Patchen, Kenneth (Vol. 2)
Patchen, Kenneth 1911–1972
American poet and novelist. (See also Contemporary Authors, Vols. 1-4, rev. ed.; obituary, Vols, 33-36.)
During the Second World War and the dark days of reaction afterwards [Kenneth Patchen] was the most popular poet on college campuses. He is still today an elder statesman of the youth revolt, the counter culture, and still today, he is never mentioned in the literary quarterlies.
Kenneth Rexroth, in his American Poetry in the Twentieth Century (copyright © 1971 Herder and Herder, Inc.; used by permission of the publisher, The Seabury Press, New York), Herder, 1971, p. 122.
Patchen did not protect himself from the world's evil doings—to do so would have been to draw away, to isolate and eventually sterilize himself and deny his human links. Through travel and other forms of communication, he knew people's and government's filth, stupidity, and meanness. Sometimes he wallowed in it like a pig; or transcended it like a Buddha or a saint; or preached his word like a Christ. His identity was rich and of finite extension. A left-wing, nonsectarian, religious poet. Not exactly engagé, but certainly an honest reporter of the universe and highly inflammatory….
He was Christ, Gandhi, and Marat; but also a hip Joyce, a gamester, a fantasist, and a wild wit….
To say what was on his mind, Patchen used a wild formless form that includes five or six little novels (often just tables of contents) within the larger novel; plus random notes and maxims, among the shifting scenery, a thousand fragments of plot, prayers, screams, mad speeches, prose poetry of the kind that Joyce made famous, socialist theory, endless bedroom and battlefield tableaux, a parody of the love talk in Lady Chatterley's Lover, pages with two and three colums of text running simultaneously, etc., etc. Everything a writer ever dreamed of putting into a book—all the products of his inspired mind—but usually left out because familiar notions of structure and mistaken definitions of realism and beauty demanded that he do so. Not for Patchen—he put it all in. The Journal of Albion Moonlight is a spontaneous novel…. It works here because the work is honest and basically realistic; mere craftsmen and experimenters are a dime a dozen. Yet Patchen was a craftsman, too. He not only expands the language, stretches concepts of what is art, and throws down a heavy challenge to literary criticism, but he also expresses a tremendous variety of human attitudes and feelings, including a gamut of ecstatic states (love, hate, fear, flying, falling, giving birth, dying, killing, madness, revelation, living in another world, etc.). The fact that many of these attitudes & feelings are, or seem, contradictory only emphasizes the richness of Patchen's personal universe: he was energetic and open enough to plunge and soar in the larger psychic life that most individuals are too unaware of or too afraid to unlock, even in times of crisis….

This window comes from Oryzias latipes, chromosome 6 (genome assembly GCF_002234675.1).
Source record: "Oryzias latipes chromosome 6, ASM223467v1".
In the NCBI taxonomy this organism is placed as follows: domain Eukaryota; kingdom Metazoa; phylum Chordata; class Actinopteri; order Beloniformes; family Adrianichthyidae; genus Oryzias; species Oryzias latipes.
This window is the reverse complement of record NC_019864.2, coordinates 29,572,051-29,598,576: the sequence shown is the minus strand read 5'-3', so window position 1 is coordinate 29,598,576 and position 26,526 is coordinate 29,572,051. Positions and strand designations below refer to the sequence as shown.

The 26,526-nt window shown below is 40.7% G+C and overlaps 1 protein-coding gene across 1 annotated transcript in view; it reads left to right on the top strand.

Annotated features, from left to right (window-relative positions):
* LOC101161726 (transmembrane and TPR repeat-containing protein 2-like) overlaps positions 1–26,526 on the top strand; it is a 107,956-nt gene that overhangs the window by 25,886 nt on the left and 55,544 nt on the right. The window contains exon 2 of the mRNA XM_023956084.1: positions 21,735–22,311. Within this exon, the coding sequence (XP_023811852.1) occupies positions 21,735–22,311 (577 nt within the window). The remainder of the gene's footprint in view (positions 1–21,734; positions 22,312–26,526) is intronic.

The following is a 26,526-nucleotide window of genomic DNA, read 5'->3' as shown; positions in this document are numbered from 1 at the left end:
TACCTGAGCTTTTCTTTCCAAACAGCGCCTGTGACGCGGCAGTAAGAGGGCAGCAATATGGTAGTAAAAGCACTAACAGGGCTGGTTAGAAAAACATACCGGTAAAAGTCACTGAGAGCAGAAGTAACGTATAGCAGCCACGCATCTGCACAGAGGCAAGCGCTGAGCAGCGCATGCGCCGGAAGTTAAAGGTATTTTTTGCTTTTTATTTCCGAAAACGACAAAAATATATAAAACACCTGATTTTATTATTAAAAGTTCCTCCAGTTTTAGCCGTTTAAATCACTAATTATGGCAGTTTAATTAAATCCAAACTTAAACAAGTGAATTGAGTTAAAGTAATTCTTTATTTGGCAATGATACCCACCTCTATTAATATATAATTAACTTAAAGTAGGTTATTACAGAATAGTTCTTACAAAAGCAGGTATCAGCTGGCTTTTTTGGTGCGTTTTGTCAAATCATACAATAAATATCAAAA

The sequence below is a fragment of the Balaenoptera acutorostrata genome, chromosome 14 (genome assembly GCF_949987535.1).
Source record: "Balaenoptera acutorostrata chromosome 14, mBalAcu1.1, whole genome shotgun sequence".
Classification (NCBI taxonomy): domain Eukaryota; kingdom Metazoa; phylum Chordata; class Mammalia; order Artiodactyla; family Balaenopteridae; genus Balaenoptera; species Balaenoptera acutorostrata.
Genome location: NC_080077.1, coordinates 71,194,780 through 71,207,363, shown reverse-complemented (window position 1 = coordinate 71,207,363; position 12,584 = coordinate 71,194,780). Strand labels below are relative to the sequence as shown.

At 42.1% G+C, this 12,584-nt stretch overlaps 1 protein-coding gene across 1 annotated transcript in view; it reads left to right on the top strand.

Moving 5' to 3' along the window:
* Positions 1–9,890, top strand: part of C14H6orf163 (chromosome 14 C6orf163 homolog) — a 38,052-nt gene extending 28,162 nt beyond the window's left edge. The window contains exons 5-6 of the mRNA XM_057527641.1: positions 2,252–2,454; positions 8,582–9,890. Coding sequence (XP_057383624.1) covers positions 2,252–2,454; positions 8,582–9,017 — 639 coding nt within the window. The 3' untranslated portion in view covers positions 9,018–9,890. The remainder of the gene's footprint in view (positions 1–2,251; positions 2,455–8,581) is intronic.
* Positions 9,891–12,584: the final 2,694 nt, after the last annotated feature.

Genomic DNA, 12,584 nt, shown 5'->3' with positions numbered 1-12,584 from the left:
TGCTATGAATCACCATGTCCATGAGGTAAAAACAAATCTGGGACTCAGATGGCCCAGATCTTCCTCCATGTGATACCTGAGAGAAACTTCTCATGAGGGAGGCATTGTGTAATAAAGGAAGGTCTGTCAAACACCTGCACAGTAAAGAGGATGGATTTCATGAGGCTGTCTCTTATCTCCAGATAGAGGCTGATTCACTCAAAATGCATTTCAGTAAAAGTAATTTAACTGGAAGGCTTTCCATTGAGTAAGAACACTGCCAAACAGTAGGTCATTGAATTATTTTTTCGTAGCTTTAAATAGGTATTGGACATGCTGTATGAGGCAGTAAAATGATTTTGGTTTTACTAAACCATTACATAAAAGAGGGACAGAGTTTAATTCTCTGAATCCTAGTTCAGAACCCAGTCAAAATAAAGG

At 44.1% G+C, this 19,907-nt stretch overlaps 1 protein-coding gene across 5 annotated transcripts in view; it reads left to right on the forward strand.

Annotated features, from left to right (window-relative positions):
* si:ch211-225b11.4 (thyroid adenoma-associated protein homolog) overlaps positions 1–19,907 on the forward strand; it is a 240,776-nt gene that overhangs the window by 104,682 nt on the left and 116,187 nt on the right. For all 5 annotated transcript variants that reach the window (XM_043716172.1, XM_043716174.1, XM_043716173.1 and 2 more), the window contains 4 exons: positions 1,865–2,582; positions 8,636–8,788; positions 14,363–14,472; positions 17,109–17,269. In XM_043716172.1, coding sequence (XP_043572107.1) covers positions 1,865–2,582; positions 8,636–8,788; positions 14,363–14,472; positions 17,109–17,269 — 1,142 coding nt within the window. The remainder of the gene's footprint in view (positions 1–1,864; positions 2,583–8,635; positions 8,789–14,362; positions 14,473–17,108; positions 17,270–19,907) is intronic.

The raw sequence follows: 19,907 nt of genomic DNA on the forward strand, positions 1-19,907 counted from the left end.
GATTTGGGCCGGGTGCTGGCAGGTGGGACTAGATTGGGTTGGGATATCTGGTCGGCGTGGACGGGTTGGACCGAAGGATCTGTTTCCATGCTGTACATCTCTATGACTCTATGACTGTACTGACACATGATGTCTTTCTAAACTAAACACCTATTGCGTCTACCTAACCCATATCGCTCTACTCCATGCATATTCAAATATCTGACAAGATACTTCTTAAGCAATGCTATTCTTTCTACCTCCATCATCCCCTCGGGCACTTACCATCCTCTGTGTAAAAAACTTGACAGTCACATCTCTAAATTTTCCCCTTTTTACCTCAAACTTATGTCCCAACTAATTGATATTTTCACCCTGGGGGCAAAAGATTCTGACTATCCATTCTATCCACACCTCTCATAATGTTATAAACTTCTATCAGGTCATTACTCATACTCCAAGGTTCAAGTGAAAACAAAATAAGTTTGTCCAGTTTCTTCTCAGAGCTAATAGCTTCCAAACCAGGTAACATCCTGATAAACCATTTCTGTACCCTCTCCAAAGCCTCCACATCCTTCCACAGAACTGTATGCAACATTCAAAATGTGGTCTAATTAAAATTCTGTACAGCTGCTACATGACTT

Clearly Patchen can easily excite us now for his being a forerunner and nourisher of the "life culture" striven for by an articulate minority in contemporary U.S. society, who see the value of nature, of work, of brotherhood. He believed in the organic unity of all life and saw how it was threatened by perverted pretensions….
[The Journal of Albion Moonlight] is history itself, on a local and eternal scale. Its author was a keeper of the flame, an educated spark of the divine commoner. He knew that mere writing was garbage (though he tried it), that phantoms oppress us and possess us, that articulation of the real is all. For this, his good work is universal and lasting.
Richard Hack, "Memorial Poetry Reading for Kenneth Patchen at City Lights Poets Theater San Francisco: Feb. 2, 1972," in Chicago Review, Vol. 24, No. 2, 1972, pp. 65-80.